Cambodia has an extensive history with cinema, having reached a “Golden Age of Film” in the 1960s, but has been almost unrecognised due to political struggles and wars. In response to this, a new generation of filmmakers began working with limited resources to produce and film local films, without knowing their history. As part of his documentation of the history and stories of Cambodian cinema, Dr. LinDa Saphan has authored “Faded Reels: The Art of Four Cambodian Filmmakers 1960-1975.”
The Faded Reels of Cambodian Cinema
The book addresses Cambodia’s visual and popular culture of the early years of Cambodian cinema. During the 1960s, Cambodia’s film industry experienced a Golden Age due to the opening of several film production companies and theaters across the country. More than 400 films were produced during this period. It was during this time that Ly Bun Yim, Tea Lim Koun, Yvon Hem, and Uong Citta (Kanthouk) launched their careers, creating classics such as The Snake Man, The Twelve Sisters Story, Sovannahong, and Thavary Meas Bong.
In addition to plot summaries and film screenshots, the book provides information on 16 rare Cambodian films; giving readers an insight into an undocumented period of Southeast Asian film history.
Film fans and students alike will appreciate “Faded Reels”, which describes a wide range of scenes from the film set of the era, demonstrating each director’s technical excellence, innovative storytelling, compelling characters, and beautiful cinematography. Each filmmaker’s career is also described in a mini-biography, as well as how their work has influenced Cambodian cinema. There is an exclusive interview with director Uong Citta, as well as an analysis of landmark Cambodian films, and experts from the Khmer film industry.
The book will hopefully be the first of many that will help build an academic resource for Cambodian filmmaking. Written in English and translated into Khmer by the Royal University of Phnom Penh, Department of Media and Communication. She published her book with the Royal University of Phnom Penh after their success with modern Khmer adaptations.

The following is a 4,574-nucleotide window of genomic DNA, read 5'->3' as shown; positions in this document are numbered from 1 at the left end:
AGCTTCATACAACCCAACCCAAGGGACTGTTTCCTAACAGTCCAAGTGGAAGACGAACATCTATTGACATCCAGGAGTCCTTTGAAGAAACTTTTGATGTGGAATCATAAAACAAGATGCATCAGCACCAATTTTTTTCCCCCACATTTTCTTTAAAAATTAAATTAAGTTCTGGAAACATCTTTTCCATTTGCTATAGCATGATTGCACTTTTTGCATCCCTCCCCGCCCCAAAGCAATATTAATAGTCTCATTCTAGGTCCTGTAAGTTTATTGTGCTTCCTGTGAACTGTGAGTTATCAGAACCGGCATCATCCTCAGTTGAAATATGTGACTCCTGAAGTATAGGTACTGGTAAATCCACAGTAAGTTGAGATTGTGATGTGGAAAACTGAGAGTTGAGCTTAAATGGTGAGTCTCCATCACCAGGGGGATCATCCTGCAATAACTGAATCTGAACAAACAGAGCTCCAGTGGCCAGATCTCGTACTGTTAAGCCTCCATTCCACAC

Faded Reels: The Art of Four Cambodian Filmmakers, 1960-1975 brings to light the essential contributions to world cinema made by Cambodia’s greatest pre war directors: Ly Bun Yim, Tea Lim Koun, Yvon Hem, and Uong Citta (Kanthouk). With in-depth plot summaries, stunning screenshots, and discussions of 16 rare Cambodian films, this book gives readers access to a largely undocumented period of Southeast Asian film history. A Cambodian cinema history for movie lovers and film scholars alike, Faded Reels includes detailed scene descriptions that feature the technical craftsmanship, innovation, complex storytelling, compelling characters, and beautiful cinematography of each director, while situating their biographies in the socio-cultural context of Cambodian history. Highlights include an exclusive interview with director Uong Citta, and chapters focusing on key films such as The Snake Man, The Twelve Sisters Story, Sovannahong, and Thavary Meas Bong. Extensively researched, this first analysis of the early Cambodian films is an addition to global cinema.
Golden Slumbers A film by Davy Chou
Between the early 1960s and 1975, Cambodia was home to a vibrant film industry that produced more than 400 features. When the Khmer Rouge seized control of the country, they halted production, demolishing the industry along most of the rest of the country's cultural life. Cinemas were closed, prints destroyed, and the filmmakers, actors, and screenwriters who were not able to flee the country were slaughtered.
Davy Chou's GOLDEN SLUMBERS resurrects this cinema's heyday. Though very few of the films from this period have remained intact, Chou uses the soundtracks, advertisements, posters and lobby cards to recreate his subjects' shared memories of a golden era.
The film contains interviews with the era's surviving artists, including directors Ly Bun Yim, Ly You Sreang, and Yvon Hem, and actor Dy Saveth. Two dedicated cinephiles-one of whom says he can remember the faces of film stars better than those of his brothers and sisters-recall plotlines and trade film trivia. Chou also takes us inside Phnom Penh's shuttered movie palaces, now transformed into karaoke bars, restaurants, and squats.
These reminiscences and recreations testify that while the most of the films of this era have vanished, their memory endures for an entire generation of Cambodians, leaving a complex legacy for today's youth to inherit.